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This charming new version of J.M. Barrie’s timeless play is all about girl power

Sinclair Daniel as Wendy, Chauncey Chestnut as Michael, Justin Mark as Peter Pan and Christopher Flaim as John in Lauren Gunderson’s “Peter Pan and Wendy,” at Shakespeare Theatre Company through Jan. 12. (Teresa Castracane/Shakespeare Theatre Company)

You remember Tiger Lily, don’t you? The indigenous denizen of Neverland on a quest to reclaim the tribal rights to her ancestors’ imaginary lands? Or Wendy Darling, the English teenager at odds with a conventional mother who can’t fathom her daughter’s dreams of a career in science? Or Tinkerbell, a sassy alpha sprite who in a burst of feminist solidarity entreats her sisters to a call for girl power?

No? Well, then, allow me to introduce you to the wokest “Peter Pan” ever. Or rather, “Peter Pan and Wendy,” Shakespeare Theatre Company’s sweet and saucy world premiere of Lauren Gunderson’s adaptation of J.M. Barrie’s story about the boy who wouldn’t grow up.

With the help of director Alan Paul and a design team that knows a thing or two about dreamscapes and magical domains, Gunderson has rewritten the familiar script to make it clear that girls do want to grow up — to follow their hearts and maybe even win a Nobel Prize or two. Just like Marie Curie, who earned them for physics and chemistry and is the hero of this particular Wendy, played with a winning perspicacity by Sinclair Daniel.

There was always something a little weird about Barrie’s cloying depiction of Wendy as the object of the Lost Boys’ maternal longings. In this wittily contemporary rendition of Neverland, where Peter (Justin Mark) is less stridently boastful than usual and Captain Hook (Derek Smith) preens like a Bluebeard Liberace, Wendy entertains no wish to mother the assorted little rascals of the realm. She’s no helpless damsel in distress either, which will be a relief to parents who bring their daughters to Sidney Harman Hall hoping they’ll see women able to fend for themselves.

It’s the initial image of Paul’s production — outfitted with the child’s-eye delights of Jason Sherwood’s sets, Loren Shaw’s costumes and James Ortiz’s giant crocodile puppet — that sets the evening’s beguiling tone: Wendy is sitting at a window in the bedroom she shares with her brothers (Christopher Flaim and Chauncey Chestnut), peering through a telescope at the heavens. Neverland may be out there somewhere, but Wendy’s mind is on more serious celestial matters. They’re the beyond-the-horizon fascinations of a born astronomer.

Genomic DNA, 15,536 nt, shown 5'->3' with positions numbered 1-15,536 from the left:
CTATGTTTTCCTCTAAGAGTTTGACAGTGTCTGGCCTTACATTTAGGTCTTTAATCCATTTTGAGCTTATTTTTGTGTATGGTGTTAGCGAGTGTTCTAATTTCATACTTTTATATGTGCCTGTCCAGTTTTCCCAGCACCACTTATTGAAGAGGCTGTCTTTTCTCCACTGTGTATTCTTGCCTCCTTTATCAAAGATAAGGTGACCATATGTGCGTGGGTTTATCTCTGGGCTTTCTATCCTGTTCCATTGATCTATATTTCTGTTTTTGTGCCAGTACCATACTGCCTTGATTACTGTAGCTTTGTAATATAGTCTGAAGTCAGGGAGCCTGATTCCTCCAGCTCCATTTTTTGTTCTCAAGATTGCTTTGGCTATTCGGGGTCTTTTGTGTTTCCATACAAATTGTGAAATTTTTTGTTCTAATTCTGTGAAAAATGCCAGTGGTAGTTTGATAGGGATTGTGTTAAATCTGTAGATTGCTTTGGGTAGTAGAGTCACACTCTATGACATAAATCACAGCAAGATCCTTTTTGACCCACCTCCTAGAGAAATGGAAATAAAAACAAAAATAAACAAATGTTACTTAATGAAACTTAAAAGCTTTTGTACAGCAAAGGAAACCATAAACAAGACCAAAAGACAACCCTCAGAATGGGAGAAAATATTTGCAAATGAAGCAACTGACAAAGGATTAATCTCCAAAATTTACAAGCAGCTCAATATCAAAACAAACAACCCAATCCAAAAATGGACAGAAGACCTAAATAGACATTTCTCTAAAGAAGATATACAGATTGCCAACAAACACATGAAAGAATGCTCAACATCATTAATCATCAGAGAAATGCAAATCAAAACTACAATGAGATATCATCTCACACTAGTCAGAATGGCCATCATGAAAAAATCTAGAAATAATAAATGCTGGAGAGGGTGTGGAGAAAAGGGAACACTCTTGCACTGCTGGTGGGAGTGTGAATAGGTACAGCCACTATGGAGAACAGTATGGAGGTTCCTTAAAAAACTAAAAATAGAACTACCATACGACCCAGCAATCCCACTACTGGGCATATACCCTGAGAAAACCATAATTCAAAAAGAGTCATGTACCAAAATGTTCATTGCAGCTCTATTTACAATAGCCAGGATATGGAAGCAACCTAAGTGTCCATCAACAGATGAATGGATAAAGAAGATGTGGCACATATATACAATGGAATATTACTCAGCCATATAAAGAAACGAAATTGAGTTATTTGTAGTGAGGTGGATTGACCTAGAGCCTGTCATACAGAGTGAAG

You won’t feel sledgehammered by Gunderson’s overhaul of the text: Her adaptation hews enough to the plot to satisfactorily honor the original and still support some of her own playfulness. To wit, the relationship between a simpering Smee (Tom Story) and Smith’s dandy dandy of a Hook offers the suggestion of extremely close friendship: Think Roger DeBris and Carmen Ghia in “The Producers.” (And wait for the funny moment when Smee opens a trunk to equip the self-regarding Hook with his choice of personalized handless-pirate prosthetics.)

The fun of this charming “Peter Pan” is in the impressive level of invention and devising of illusion. The speed-of-light travels of Tinkerbell (Jenni Barber) are cleverly illuminated courtesy of the lighting and special effects designers, Isabella Byrd and Jeremy Chernick. And that Hook-menacing croc with the astonishing dentistry that Ortiz has created is a divine creature out of a pop-up storybook. A few caveats: Although nothing much can be done about the highly visible cables suspending Peter and the Darlings in midair, someone might want to adjust the backdrop and set pieces so we don’t see Hook and Smee crawling into the wings after they’re supposed to have been made the crocodile’s lunch. And might the younger actors attempting London accents not rush through their lines quite so rapidly? We lose a good 50 percent of what some of them are saying.

Some other production facets of note, brought more securely to enjoyable dramatic life: Barber in gilded, electrified fairy costume and doing her best impression of Megan Mullally of “Will and Grace” fame; Gregory Wooddell, Michael Glenn and Calvin McCullough, as the inept shipmates in need of some in-service pirate training; and as Nana, the pet dog the Darling parents (Smith and Barber again) engage as caregiver, the irresistible labradoodle, Bailey. The best Nana ever, paws down.

Mark’s Peter is engagingly agile, especially in the air, under flying sequence specialist Paul Rubin’s instruction, but there is little dimensionality to his character. That he is in a continual struggle with his uncooperative shadow seems apt, as this Peter seems himself something of a character in outline only. Tiger Lily (the appealingly assertive Isabella Star LaBlanc), inhabiting a role in this version as a spokesperson for oppressed native peoples, seems to interest the playwright more than Peter does.

Which is completely okay, because Peter has had a century of “Peter Pans” by which to hog the spotlight, and, as tends to be the rule for characters who refuse to age, he’ll be around to showboat for a long time to come. It’s lovely to see Wendy as the most important character in the story this time — and to know that she’s going to make a fantastic grown-up.

Peter Pan and Wendy, by J.M. Barrie, adapted by Lauren Gunderson. Directed by Alan Paul. Music, Jenny Giering; sound, John Gromada; projections, Jared Mezzocchi; fight direction, David Leong; choreography, Katie Spelman. With Darren Alford, Tendo Nsubuga, Francisco González, Ronen Lewis and Joriah Kwame. About 2 hours. $35-$120. Through Jan. 12 at Sidney Harman Hall, 610 F St. NW. 202-547-1122.

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